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ARS Home » Plains Area » Bushland, Texas » Conservation and Production Research Laboratory » Soil and Water Management Research » Research » Publications at this Location » Publication #195631


item Chebrolu, Kranthi
item Robinson, Clay
item Gowda, Prasanna
item Stewart, Bob

Submitted to: Annual Southern Conservation Tillage Conference for Sustainable Agriculture
Publication Type: Abstract Only
Publication Acceptance Date: 5/15/2006
Publication Date: 6/15/2006
Citation: Chebrolu, K.K., Robinson, C.A., Gowda, P., Stewart, B.A. 2006. Characterization of precipitation trends in the Ogallala Aquifer region. In: Proceedings of the 28th Annual Southern Conservation Tillage Conference, June 26-28, 2006, Amarillo, Texas. p. 278.

Interpretive Summary:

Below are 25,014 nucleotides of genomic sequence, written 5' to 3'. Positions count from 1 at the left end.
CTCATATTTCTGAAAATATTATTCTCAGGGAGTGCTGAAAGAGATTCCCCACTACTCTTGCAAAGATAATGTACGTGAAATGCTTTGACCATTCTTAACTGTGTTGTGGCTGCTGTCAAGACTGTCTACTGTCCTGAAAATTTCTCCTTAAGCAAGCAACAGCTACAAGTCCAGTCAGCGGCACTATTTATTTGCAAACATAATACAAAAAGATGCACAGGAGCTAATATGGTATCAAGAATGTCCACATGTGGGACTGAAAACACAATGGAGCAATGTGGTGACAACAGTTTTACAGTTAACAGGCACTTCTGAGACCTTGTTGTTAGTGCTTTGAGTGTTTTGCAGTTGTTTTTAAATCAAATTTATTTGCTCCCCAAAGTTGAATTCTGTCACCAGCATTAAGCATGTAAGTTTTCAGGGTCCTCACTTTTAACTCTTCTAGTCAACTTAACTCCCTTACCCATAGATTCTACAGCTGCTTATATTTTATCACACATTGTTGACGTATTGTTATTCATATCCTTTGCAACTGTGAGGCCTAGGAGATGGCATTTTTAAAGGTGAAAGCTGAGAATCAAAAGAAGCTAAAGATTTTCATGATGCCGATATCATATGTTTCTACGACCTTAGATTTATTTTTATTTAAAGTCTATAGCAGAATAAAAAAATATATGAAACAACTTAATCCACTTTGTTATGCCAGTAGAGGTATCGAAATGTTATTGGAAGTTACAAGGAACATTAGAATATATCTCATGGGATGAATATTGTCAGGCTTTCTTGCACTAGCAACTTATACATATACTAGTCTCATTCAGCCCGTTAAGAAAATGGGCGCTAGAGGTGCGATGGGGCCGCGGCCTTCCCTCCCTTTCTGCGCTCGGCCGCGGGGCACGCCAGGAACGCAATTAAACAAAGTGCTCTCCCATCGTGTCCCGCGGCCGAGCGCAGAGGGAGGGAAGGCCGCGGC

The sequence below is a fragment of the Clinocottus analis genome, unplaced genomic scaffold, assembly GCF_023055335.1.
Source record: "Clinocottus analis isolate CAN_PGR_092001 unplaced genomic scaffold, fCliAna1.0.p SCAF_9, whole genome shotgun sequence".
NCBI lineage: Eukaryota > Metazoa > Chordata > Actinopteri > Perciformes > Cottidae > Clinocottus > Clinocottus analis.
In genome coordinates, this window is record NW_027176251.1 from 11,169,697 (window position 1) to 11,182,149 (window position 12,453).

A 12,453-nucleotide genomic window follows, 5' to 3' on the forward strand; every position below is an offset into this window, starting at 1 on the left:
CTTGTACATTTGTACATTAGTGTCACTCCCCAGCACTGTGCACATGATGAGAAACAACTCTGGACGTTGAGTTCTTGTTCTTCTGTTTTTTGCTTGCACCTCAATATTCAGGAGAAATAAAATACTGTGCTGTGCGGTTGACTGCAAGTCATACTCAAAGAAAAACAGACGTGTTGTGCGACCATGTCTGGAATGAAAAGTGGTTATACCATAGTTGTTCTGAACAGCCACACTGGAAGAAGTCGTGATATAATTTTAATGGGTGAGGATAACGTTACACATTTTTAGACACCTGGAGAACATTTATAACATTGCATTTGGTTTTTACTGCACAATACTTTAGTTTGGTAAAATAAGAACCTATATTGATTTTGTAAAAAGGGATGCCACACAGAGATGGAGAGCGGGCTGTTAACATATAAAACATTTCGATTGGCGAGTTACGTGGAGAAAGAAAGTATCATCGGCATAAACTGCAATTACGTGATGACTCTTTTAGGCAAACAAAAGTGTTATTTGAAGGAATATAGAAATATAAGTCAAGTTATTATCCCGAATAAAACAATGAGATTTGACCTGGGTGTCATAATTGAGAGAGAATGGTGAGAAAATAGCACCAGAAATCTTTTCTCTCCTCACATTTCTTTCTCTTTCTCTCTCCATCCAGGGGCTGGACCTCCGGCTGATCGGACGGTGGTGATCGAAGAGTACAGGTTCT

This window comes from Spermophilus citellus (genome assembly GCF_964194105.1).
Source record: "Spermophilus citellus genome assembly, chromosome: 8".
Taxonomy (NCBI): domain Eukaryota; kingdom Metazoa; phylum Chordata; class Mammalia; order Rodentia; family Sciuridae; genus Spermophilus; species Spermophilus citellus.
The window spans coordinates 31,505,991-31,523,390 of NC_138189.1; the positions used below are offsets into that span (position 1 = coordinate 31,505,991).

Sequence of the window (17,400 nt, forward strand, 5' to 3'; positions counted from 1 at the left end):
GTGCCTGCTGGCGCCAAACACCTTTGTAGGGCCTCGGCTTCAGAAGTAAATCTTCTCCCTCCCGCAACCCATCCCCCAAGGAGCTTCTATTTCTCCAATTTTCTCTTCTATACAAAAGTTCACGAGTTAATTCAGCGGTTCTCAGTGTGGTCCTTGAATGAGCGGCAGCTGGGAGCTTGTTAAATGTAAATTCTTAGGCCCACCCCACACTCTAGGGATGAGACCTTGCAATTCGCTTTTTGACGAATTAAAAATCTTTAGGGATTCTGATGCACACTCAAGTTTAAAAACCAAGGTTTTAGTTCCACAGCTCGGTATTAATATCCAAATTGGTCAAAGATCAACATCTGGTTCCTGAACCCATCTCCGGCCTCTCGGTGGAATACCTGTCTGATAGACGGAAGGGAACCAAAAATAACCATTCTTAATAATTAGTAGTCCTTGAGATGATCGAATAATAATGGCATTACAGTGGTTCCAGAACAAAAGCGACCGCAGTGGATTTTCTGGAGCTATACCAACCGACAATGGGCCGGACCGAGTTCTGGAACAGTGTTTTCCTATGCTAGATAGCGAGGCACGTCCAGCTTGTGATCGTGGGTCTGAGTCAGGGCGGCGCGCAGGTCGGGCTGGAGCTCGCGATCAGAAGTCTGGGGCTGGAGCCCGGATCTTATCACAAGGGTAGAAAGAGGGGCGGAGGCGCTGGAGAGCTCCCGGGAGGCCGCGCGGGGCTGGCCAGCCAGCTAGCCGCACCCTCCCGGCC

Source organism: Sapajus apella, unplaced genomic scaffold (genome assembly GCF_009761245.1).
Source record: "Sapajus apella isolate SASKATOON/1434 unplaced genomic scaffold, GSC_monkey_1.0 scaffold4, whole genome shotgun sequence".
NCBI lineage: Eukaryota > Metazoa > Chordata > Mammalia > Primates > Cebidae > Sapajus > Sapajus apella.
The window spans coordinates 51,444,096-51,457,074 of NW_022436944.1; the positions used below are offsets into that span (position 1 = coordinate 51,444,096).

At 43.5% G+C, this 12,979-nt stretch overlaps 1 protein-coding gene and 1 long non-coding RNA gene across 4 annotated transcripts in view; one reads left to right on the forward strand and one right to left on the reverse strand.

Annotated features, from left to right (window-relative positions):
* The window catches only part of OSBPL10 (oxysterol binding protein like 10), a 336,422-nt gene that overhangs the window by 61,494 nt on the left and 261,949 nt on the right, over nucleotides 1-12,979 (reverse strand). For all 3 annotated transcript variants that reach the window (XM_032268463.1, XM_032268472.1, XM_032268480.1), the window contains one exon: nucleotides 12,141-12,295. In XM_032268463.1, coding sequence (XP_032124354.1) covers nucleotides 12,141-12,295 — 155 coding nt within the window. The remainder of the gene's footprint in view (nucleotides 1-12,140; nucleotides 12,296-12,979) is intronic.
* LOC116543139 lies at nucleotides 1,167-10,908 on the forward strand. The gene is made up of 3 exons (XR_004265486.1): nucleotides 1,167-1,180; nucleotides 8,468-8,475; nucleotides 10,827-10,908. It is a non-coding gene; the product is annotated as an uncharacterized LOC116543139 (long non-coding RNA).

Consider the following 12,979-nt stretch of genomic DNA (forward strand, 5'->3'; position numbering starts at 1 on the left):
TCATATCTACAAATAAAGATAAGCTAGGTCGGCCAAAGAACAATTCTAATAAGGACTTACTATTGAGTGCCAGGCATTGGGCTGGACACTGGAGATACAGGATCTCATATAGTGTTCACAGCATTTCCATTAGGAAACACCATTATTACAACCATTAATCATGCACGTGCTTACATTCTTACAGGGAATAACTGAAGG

Technical Abstract: Ideally, researchers and practitioners would like to be able to forecast precipitation pattern so that strategies can be developed to manage limited water resources. This is particularly important for regions where depleting ground water is the main source of water supply for agricultural purposes. Also, changes in precipitation trends affect the crop growth and management practices. However, current precipitation forecasting capability is limited. Given the demand for such information, it seems timely that the basic statistics of precipitation variability and its relationship with variability at a regional scale should be thoroughly examined. A long-term data set of daily precipitation at 22 stations located between -104 degrees to -100 degrees W longitude and 33 degrees to 42 degrees N latitude was used to characterize the precipitation trends within the Ogallala Aquifer Region from Nebraska to Texas panhandle. A detailed analysis identified precipitation trends, number of events and amounts and events by class across the Ogallala Aquifer Region. More than 50 percent of the annual precipitation occurs during the cropping season (May-September). Spatial analysis indicated annual precipitation increases with decrease in longitude (west to east). The smaller precipitation events (0.25-5 mm) account for more than 50 percent of the events per year, but produce only 13.7 percent of the annual average precipitation. Events with 5 to 50 mm account for 41 percent of the total events per year, but produce about 77 percent of the total annual precipitation. Results also indicate that there has been an increase in the number of precipitation events mainly due to increase in the number of low to moderate intensity events. This trend is consistent irrespective of rain-gauge location. Also, it was observed that annual average precipitation has been increased but was not statistically significant.